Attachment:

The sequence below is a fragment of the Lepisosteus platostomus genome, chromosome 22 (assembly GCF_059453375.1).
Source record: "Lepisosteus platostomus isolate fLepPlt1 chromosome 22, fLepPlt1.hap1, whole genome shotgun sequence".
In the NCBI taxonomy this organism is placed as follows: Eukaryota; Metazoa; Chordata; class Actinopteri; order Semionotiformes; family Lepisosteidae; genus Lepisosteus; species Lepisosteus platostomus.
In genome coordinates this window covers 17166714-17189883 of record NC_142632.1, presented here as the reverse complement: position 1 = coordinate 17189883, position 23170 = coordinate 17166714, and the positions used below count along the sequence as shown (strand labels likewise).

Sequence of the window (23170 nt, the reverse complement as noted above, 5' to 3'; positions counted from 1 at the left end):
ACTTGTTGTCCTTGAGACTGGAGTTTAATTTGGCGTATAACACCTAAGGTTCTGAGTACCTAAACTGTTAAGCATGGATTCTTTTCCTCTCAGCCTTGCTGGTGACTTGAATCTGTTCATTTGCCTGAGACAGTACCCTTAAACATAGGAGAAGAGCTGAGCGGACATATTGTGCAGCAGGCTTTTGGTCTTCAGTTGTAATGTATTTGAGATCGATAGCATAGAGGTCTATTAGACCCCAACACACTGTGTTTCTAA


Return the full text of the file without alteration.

The sequence below is a fragment of the Lepisosteus platostomus genome, chromosome 22 (assembly GCF_059453375.1).
Source record: "Lepisosteus platostomus isolate fLepPlt1 chromosome 22, fLepPlt1.hap1, whole genome shotgun sequence".
In the NCBI taxonomy this organism is placed as follows: Eukaryota; Metazoa; Chordata; class Actinopteri; order Semionotiformes; family Lepisosteidae; genus Lepisosteus; species Lepisosteus platostomus.
In genome coordinates this window covers 17166714-17189883 of record NC_142632.1, presented here as the reverse complement: position 1 = coordinate 17189883, position 23170 = coordinate 17166714, and the positions used below count along the sequence as shown (strand labels likewise).

Sequence of the window (23170 nt, the reverse complement as noted above, 5' to 3'; positions counted from 1 at the left end):
ACTTGTTGTCCTTGAGACTGGAGTTTAATTTGGCGTATAACACCTAAGGTTCTGAGTACCTAAACTGTTAAGCATGGATTCTTTTCCTCTCAGCCTTGCTGGTGACTTGAATCTGTTCATTTGCCTGAGACAGTACCCTTAAACATAGGAGAAGAGCTGAGCGGACATATTGTGCAGCAGGCTTTTGGTCTTCAGTTGTAATGTATTTGAGATCGATAGCATAGAGGTCTATTAGACCCCAACACACTGTGTTTCTAA